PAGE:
People are very touchy these days when it comes down to certain issues. Makes me think of an ancient South Park episode where Christmas is ruined because everyone has gone out of their way to accomodate the beliefs of others so as not to offend anyone. Ya gottabee “P.C.” In 2012, Triple jumper Voula Papachristou was kicked off Greece’s Olympic team after she tweeted out comments mocking African immigrants … she immediately issued this response, her last tweet ever…
I’m still astonished at how fragile people have become, bruising so easily in 2014. Note this article: Robin Williams Emmys tribute led by Billy Crystal criticised for including ‘racist’ joke about Muslim woman
Making fun of someone or something or even of yourself is not racist.
Perhaps one commenter on that Independent website typed it best: “How much longer do we have to suffer this “Racist” BS? Robin Williams was a comedy genius. When you lose your ability to laugh, you have lost everything. Who cares that the arabs are upset? I get upset everytime I read or see images of one of them holding a severed head. I guess that makes me racist too!”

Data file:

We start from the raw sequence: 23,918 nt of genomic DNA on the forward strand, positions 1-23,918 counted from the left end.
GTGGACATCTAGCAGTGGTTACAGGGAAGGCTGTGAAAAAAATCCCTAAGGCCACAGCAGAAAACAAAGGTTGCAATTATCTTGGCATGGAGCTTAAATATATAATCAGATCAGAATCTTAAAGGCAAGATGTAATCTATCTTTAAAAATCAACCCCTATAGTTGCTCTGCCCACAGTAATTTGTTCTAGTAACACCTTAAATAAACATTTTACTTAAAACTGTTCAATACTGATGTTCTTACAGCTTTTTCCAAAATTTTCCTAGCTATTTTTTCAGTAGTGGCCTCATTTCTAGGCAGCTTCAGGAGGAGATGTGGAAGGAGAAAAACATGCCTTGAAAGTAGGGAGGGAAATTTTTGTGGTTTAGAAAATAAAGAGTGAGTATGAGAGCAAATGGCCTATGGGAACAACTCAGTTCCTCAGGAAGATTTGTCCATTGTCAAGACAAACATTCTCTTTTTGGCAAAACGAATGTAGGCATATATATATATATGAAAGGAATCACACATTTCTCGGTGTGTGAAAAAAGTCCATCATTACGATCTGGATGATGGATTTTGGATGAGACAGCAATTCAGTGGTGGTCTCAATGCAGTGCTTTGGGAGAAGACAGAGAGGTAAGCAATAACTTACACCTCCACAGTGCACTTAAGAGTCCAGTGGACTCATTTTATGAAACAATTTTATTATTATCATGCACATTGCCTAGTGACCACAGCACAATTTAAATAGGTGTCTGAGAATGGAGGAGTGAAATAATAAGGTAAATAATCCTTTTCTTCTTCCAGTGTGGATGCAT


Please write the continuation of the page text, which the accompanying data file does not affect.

Not too long ago here in upstate New York, A young white woman’s career was bludgeoned after what I still believe was an innocent tweet with no eveil intentions. You can read about that here.
A senior writer at New York Magazine (who appears to be caucasian) may have been recently slighted by a male caucasian… or is she merely role-playing the “sex terrorist” she claims to be on her twitter bio?
Have a look at the tweet “pinned” to appear at the top of her account:
Jessica Roy may have missed an article that appears in rival pub “The New Yorker” ::: “On Wednesday, Pandora became the latest Silicon Valley company to publicize a breakdown of its employees by gender and race. Notably, Pandora employs a much larger share of female workers—about forty-nine per cent globally—than most of the other big companies that recently disclosed their numbers, including Google, Apple, Twitter, and Facebook (in all these companies, women only make up around thirty per cent of employees). Pandora also appears to have a larger share of underrepresented minorities than many of the others. The company, commentators concluded from the figures, must be doing something right.” Read the complete article here.
To be fair, there is a passage that reads “software programmers, as a group, tend more often to be white and male…” but you could also say that “tuna fishermen, as a group, tend more often to be Asian and male,” or “Church-based social clubs, as a group, tend to be more elderly and female.” You can frame it any way you like and take it as ridiculoulsy far as you can. To a point.